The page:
This OR That

David W.C. Telson · 2020/07/05 · 4 minute read

Today I wanted to write a short post on the sum rule of probability. Specifically I wanted to show how to derive the sum rule from the three axioms of probability.

Recall from previous posts this statement of Kolmogorov’s axioms:

\(P(\omega)\) is the probability that an event \(\omega\) occurs if \(P\) satisfies the following:

  1. \(P(\omega) \in \mathbb{R_{\ge0}}\) i.e. the probability is a non-negative real number.

  2. \(P(\Omega) = 1\) where \(\Omega\) is the set of all possible outcomes.

  3. If \(\omega_1, \omega_2, ...\) is a countably infinite collection of mutually exclusive (ME) events, then \(P(\bigcup_{i=1}^\infty \omega_i) = \sum_{i=1}^\infty P(\omega_i)\) i.e. the probability of the union of ME events is the sum of the probabilities of ME events. Note that \(\bigcup\) and \(\sum\) take unions and sums over an index respectively.

We have from the third axiom that if \(A\) and \(B\) are mutually exclusive events (that is if one happens the other cannot happen) then the probability of either is the sum of their probabilities. In symbols \(P(A \cup B) = P(A) + P(B)\). What if \(A\) and \(B\) are not mutually exclusive?

Suppose \(A\) and \(B\) are two events that are not necessarily mutually exclusive. Consider the union of these two events \(A \cup B\). From set theory we have that the union of two events is equivalent to the following \((A \cap B^c) \cup (A \cap B) \cup (A^c \cup B)\) where \(\cup\) is the union operator (OR), \(\cap\) is the intersection operator (AND), and the set \(X^c\) is the compliment (NOT) of the set \(X\). Let’s manipulate the probabilities of this identity further:

\[ \begin{align} P(A \cup B) &= P\big((A \cap B^c) \cup (A \cap B) \cup (A^c \cap B)\big) \\ \\ &= P(A \cap B^c) \cup P(A \cap B) \cup P(A^c \cap B)\\ \\ &= P(A \cap B^c) \cup P(A \cap B) \cup P(A^c \cap B) + P(A \cap B) - P(A \cap B)\\ \\ &= P\big((A \cap B^c) \cup (A \cap B)\big) + P\big((A^c \cap B) \cup (A \cap B)\big) - P(A \cap B) \\ \\ &= P(A) + P(B) - P(A\cap B) \end{align} \] This proof is taken from Larry Wasserman’s excellent book All of Statistics which I highly recommend.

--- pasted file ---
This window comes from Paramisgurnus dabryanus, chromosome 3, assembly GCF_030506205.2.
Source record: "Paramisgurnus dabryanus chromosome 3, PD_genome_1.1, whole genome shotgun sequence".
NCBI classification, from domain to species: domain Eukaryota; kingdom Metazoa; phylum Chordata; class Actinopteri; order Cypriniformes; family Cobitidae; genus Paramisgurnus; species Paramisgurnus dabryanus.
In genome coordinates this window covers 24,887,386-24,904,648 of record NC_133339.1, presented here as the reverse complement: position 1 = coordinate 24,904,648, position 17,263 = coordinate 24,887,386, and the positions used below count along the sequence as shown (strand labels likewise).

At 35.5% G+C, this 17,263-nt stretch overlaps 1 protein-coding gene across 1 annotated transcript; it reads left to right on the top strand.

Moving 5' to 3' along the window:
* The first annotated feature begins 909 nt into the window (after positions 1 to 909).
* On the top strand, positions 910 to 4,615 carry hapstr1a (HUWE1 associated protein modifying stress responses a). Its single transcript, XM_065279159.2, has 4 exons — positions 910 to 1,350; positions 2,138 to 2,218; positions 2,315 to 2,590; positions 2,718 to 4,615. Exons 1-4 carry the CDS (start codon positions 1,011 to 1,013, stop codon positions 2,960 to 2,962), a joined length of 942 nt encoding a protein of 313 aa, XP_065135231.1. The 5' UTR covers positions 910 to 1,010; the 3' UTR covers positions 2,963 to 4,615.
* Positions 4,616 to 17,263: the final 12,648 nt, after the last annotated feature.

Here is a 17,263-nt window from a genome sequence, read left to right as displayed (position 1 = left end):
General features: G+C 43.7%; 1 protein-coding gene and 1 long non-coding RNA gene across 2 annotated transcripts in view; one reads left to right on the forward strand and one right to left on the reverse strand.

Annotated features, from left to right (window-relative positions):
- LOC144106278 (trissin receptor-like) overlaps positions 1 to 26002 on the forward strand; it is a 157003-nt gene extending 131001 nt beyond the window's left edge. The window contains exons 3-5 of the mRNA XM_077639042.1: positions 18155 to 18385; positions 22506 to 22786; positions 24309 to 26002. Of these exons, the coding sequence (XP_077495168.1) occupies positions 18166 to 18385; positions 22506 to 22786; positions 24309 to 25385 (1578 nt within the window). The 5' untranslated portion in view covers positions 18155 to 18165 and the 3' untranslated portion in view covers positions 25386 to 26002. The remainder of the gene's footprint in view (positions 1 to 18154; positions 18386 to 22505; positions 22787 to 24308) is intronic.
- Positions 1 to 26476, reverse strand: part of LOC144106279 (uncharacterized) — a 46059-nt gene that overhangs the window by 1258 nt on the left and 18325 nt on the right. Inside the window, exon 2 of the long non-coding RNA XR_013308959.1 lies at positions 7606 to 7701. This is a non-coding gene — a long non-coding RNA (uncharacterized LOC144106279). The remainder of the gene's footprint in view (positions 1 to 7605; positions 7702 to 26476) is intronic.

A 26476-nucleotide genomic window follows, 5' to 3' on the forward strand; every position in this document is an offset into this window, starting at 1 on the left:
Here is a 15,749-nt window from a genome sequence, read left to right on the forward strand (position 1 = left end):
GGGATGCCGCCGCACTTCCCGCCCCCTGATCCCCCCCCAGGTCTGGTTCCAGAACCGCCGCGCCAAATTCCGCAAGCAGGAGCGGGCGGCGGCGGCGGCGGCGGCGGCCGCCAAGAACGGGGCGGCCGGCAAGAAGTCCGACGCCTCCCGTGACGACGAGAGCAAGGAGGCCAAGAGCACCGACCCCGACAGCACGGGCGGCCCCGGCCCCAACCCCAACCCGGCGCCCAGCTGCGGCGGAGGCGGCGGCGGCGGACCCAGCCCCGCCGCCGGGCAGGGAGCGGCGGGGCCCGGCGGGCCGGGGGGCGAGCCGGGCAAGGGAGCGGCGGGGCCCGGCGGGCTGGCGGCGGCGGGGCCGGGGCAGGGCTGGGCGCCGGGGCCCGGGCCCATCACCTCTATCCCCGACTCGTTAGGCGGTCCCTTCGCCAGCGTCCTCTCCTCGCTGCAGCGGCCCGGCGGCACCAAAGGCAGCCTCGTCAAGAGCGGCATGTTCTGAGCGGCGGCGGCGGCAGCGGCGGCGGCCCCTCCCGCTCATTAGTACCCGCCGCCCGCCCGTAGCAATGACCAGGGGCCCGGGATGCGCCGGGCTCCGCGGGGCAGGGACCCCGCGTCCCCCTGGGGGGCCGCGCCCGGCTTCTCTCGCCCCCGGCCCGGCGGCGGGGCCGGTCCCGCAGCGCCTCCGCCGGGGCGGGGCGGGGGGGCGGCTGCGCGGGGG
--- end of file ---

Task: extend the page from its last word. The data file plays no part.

Let’s break down what is happening on each line. Since we’ve already talked about the first line, lets start with the second line. The second line is simply an application of the third axiom, as each intersection is mutually exclusive of the others, therefore the probability of the unions is the sum of the probabilities. The third line is simply adding two terms than cancel out i.e. \(P(A \cap B) - P(A \cap B) = 0\). The cleverness in adding these terms is found in the fourth line when we pair up the first and third terms with identical \(P(A \cap B)\) terms. The last line follows because of the absorption property of unions e.g. \((A \cap B)\cup(A \cap B^c)=A\).

Thus we end up with the sum rule of probabilities which states \(P(A \cup B) = P(A) + P(B) - P(A\cap B)\). This should be interpreted as "the probability that A or B will occur is equal to the probability that A occurs plus the probability that B occurs minus the probability that A and B both occur. Note how if \(A\) and \(B\) are mutually exclusive \(P(A\cap B) = 0\) so the sum rule reduces to \(P(A \cup B) = P(A) + P(B)\) which is what we get from axiom 3.

For not necessarily mutually exclusive \(A\) and \(B\), you can think of \(P(A) + P(B)\) as an overestimate of \(P(A \cup B)\), where \(P(A\cap B)\) is a correction factor. This line of thinking is helpful to motivate the generalization of the sum rule to a finite collection of events e.g. \(P(\bigcup_{i=1}^n A_i)\) where \(A_1, A_2, ..., A_n\) are not necessarily mutually exclusive. This generalization is referred to as the “principle of inclusion and exclusion” and is derived from a field of mathematics called combinatorics which is tightly linked to probability theory. We will explore this generalization in future posts and omit its statement here.

That is all for today. As always, thank you for reading!

David